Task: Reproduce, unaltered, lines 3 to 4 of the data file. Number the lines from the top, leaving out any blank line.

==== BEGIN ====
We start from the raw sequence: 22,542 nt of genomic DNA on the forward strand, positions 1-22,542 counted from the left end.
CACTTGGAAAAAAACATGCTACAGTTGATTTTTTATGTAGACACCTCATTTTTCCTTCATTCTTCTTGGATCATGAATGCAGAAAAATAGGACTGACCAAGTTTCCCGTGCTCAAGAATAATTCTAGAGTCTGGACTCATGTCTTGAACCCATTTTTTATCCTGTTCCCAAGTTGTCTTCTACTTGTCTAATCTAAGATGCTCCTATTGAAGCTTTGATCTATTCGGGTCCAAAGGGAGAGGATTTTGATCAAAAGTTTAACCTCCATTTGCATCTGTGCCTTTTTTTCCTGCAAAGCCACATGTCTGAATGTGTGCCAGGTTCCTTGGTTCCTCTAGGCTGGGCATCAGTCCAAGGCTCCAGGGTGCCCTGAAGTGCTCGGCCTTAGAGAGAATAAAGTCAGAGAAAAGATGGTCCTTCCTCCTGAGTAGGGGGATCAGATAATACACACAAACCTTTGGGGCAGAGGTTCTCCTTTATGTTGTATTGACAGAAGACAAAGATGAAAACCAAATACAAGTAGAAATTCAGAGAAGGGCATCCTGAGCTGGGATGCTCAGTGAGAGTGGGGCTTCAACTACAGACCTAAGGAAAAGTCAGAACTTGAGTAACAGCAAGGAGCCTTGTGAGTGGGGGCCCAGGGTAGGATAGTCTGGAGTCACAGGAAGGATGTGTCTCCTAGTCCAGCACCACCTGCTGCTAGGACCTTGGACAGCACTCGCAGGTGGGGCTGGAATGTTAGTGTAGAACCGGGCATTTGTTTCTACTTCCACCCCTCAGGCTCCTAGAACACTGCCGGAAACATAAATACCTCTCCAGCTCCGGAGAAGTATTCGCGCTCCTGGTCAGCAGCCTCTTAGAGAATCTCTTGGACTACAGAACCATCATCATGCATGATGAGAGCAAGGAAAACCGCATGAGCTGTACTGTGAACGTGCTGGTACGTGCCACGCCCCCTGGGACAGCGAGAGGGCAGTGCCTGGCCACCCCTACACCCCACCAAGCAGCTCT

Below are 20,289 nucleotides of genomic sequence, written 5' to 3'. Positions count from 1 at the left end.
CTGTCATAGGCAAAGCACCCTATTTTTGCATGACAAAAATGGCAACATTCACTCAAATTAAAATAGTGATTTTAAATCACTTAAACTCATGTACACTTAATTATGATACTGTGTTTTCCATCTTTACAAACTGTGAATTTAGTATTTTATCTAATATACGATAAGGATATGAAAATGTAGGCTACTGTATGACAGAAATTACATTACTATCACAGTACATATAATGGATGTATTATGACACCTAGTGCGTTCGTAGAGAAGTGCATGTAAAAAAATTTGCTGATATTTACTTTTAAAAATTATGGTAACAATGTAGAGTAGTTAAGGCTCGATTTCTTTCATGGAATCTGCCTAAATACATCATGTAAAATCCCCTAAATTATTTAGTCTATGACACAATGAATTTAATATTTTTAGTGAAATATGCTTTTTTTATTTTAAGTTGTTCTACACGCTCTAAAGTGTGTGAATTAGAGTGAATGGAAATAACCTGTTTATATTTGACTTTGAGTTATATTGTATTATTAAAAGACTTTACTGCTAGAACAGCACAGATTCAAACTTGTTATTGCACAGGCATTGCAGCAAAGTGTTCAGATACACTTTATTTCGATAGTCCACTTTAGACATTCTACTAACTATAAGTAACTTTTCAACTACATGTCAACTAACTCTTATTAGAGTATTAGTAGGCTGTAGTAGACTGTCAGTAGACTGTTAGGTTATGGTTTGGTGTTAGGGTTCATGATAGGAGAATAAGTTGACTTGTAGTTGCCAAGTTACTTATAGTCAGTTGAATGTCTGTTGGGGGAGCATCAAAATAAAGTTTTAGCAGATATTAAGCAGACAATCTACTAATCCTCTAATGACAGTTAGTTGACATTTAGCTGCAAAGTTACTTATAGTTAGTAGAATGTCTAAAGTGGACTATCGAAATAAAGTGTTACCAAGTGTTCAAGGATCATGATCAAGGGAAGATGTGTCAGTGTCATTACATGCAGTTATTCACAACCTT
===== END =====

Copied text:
Below are 20,289 nucleotides of genomic sequence, written 5' to 3'. Positions count from 1 at the left end.
CTGTCATAGGCAAAGCACCCTATTTTTGCATGACAAAAATGGCAACATTCACTCAAATTAAAATAGTGATTTTAAATCACTTAAACTCATGTACACTTAATTATGATACTGTGTTTTCCATCTTTACAAACTGTGAATTTAGTATTTTATCTAATATACGATAAGGATATGAAAATGTAGGCTACTGTATGACAGAAATTACATTACTATCACAGTACATATAATGGATGTATTATGACACCTAGTGCGTTCGTAGAGAAGTGCATGTAAAAAAATTTGCTGATATTTACTTTTAAAAATTATGGTAACAATGTAGAGTAGTTAAGGCTCGATTTCTTTCATGGAATCTGCCTAAATACATCATGTAAAATCCCCTAAATTATTTAGTCTATGACACAATGAATTTAATATTTTTAGTGAAATATGCTTTTTTTATTTTAAGTTGTTCTACACGCTCTAAAGTGTGTGAATTAGAGTGAATGGAAATAACCTGTTTATATTTGACTTTGAGTTATATTGTATTATTAAAAGACTTTACTGCTAGAACAGCACAGATTCAAACTTGTTATTGCACAGGCATTGCAGCAAAGTGTTCAGATACACTTTATTTCGATAGTCCACTTTAGACATTCTACTAACTATAAGTAACTTTTCAACTACATGTCAACTAACTCTTATTAGAGTATTAGTAGGCTGTAGTAGACTGTCAGTAGACTGTTAGGTTATGGTTTGGTGTTAGGGTTCATGATAGGAGAATAAGTTGACTTGTAGTTGCCAAGTTACTTATAGTCAGTTGAATGTCTGTTGGGGGAGCATCAAAATAAAGTTTTAGCAGATATTAAGCAGACAATCTACTAATCCTCTAATGACAGTTAGTTGACATTTAGCTGCAAAGTTACTTATAGTTAGTAGAATGTCTAAAGTGGACTATCGAAATAAAGTGTTACCAAGTGTTCAAGGATCATGATCAAGGGAAGATGTGTCAGTGTCATTACATGCAGTTATTCACAACCTT